The Builder’s Handbook: An Interview with Jan Razauskas by Cara Ober

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Jan Razauskas’ drawings, paintings and interdisciplinary work have been exhibited widely, and recognized through granting sources including the Maryland State Arts Council, the Contemporary Museum in Baltimore, and the Santa Fe Art Institute. Her work has appeared in New American Paintings and been reviewed in numerous publications including Art Papers. Razauskas currently teaches as an adjunct professor. She lives and works in Baltimore.


Cara Ober: Your solo show, The Builder’s Handbook, is currently on display at The John Fonda Gallery at Theatre Project through November 17. I am very curious about the title of the show – where does it come from? What does it mean to you?

Jan Razauskas: It’s an invented phrase. I was thinking about the idea of “building” and how it implies a solid, methodical approach to making something, and how impossible it would be to have a handbook to follow for making images. That even if you follow a procedural, your result would be singular and specific to your touch and temperament and perception. So it’s a little joke about the prospect of something existing that couldn’t exist, but at the same time questing after it.


CO: You are showing abstract paintings which allude to the act of painting, with multiple layers of marks and formal arrangements of line, color, and shape. Are these paintings made in reference to anything from the natural world or from visual perception? Or, are they completely from your imagination?

JR: I don’t plan them beforehand; they come through the painting process. Each work starts with a slight idea about a color, and that is the first thing painted, even though it may change radically or disappear from the painting. And then subsequent layers or additions are in response to the layers that came before. Sometimes that means subverting the whole thing, and ending up in a very different place.

Every time you add something to a painting there can also be a losing factor, a loss of something that gets covered over by that addition. I let a lot of what came before remain visible in the painting; things that happened at another point, and so are pinned in that layer or area. Or some things that are very recent in the painting will collide with very early parts. So there is an interest in time in the painting, for me, a duration that runs through the strata of the painting.

I also have a long-standing interest in the indicative nature of things, of materials, media, objects, situations. Starting several years ago, I did some drawings that were inspired in part by the writings on Being and Event by the French philosopher Alain Badiou. The drawings posed that an ephemeral idea or situation is perceivable through trace evidence, and could be made visible. The drawings were made with raw pigments suspended in a pool of solution, that I then drew a kind of schematic drawing on top of, charting the pigments’ “nature” and distribution as they clustered into nebulous forms. Eventually the drawings led to the paintings.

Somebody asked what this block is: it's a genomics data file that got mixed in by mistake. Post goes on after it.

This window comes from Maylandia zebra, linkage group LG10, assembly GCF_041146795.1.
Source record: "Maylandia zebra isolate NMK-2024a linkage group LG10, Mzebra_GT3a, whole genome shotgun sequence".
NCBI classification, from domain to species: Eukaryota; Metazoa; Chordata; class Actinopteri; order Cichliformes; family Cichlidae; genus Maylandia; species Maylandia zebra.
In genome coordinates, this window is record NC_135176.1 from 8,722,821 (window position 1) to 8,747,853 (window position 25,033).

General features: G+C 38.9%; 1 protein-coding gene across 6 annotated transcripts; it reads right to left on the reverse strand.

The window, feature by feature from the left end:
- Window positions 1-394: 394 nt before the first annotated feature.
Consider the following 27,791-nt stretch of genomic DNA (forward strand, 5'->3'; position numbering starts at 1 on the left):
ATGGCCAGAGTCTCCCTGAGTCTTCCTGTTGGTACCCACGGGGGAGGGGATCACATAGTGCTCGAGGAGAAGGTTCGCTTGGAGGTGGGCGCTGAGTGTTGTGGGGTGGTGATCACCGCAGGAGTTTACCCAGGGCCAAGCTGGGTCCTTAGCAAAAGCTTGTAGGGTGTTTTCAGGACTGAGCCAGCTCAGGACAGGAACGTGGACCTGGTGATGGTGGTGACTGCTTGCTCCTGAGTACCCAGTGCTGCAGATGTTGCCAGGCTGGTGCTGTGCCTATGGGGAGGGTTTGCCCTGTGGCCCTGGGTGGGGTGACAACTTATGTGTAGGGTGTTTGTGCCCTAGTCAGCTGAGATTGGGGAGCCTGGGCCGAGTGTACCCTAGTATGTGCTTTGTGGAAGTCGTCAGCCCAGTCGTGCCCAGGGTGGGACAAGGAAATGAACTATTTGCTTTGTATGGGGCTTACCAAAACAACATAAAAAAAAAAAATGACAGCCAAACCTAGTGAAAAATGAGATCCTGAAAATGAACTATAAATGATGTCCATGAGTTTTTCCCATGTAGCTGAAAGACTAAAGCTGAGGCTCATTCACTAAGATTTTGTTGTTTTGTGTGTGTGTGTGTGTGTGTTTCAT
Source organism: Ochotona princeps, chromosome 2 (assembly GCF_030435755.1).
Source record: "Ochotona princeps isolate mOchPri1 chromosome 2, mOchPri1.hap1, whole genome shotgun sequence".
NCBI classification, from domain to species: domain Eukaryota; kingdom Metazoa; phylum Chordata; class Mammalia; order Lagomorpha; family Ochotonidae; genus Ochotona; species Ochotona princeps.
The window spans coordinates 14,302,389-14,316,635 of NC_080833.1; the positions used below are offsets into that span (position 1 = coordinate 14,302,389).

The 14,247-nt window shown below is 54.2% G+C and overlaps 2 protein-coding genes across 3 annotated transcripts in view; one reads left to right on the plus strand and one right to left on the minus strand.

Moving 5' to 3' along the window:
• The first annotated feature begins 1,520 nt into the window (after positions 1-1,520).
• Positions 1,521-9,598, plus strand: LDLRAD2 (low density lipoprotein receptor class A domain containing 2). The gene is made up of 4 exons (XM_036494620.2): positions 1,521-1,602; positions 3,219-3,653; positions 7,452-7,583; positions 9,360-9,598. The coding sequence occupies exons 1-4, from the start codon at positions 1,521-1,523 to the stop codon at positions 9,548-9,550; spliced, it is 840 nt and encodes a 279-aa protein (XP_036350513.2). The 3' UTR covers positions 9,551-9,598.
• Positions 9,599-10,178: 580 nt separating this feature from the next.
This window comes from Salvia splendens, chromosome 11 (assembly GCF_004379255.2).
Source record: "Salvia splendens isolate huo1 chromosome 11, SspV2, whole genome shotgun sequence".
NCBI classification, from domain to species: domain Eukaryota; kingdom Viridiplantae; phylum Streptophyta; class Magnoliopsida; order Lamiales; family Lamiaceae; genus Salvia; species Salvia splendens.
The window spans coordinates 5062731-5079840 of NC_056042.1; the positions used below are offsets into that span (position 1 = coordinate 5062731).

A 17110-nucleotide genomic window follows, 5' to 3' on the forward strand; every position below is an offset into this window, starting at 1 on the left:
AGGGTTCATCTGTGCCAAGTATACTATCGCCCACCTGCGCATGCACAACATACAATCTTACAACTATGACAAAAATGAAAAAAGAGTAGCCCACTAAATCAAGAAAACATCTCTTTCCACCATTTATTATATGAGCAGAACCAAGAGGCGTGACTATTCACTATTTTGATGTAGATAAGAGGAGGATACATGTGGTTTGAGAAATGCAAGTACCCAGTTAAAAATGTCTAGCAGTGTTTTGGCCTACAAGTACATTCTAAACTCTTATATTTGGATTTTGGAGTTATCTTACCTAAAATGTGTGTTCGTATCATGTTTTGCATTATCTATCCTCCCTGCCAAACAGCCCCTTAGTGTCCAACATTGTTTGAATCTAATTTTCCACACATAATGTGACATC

CO: What does working abstractly allow you to do – or think differently – as an artist? What are you thinking about when you paint?

JR: I started working abstractly because I felt like I could work more directly with the possibilities of material trace of the paint itself, and in the way I handled the paint and applied it, without also thinking about making the paint refer to something else, or by looking like something else. So I can work in a state of “present time”. I can notice what is happening in the painting and respond, on a visual and physical level of thought, without the verbal naming of things entering into it.


CO: You work with layers of acrylic on aluminum, which is an unusual surface to paint on. Where do you get the aluminum? How do you present it? How does this slick surface affect the quality of the paints you use? How is it different than canvas or wood?

JR: I love working on something smooth like aluminum because everything stays on the surface, a whole history of what happened in the painting. And on an impervious surface every mark is “physical”, the paint sits on top of the surface as a very thin dimensional form. Each subsequent layer of paint must go around, over or through the previous layers, so they are figuratively and literally in response to what came before. Some areas are made with impromptu systems that I invent for just one painting. Other areas have so many layers that I can feel the next layer sink into the slight grooves of the previous layers as I paint it. Ultimately, it builds a reality that’s unique to the image.

I buy the aluminum from an industrial supplier, precoated with a supersmooth finish. I use Velcro to attach it to the wall.

CO: What tools and types of paints do you use? What are your favorites?

JR: I use a big variety of brushes, and heavy body acrylics with some medium to keep it wet longer. Nothing fancy, I might use some commonplace objects if it occurs to me at the time – string, a dropper, a brush end.

CO: Who are your favorite artists to look at for inspiration? Who inspires you?

JR: So many good people out there – Pierre Huyghe always has some time-based project to think about, Wilhelm Sasnel for his transitions back and forth from representational to abstract painted space. Tomma Abts for the idiosyncratic ways she puts space in the painting. Gelitin for their intersections of art and culture.


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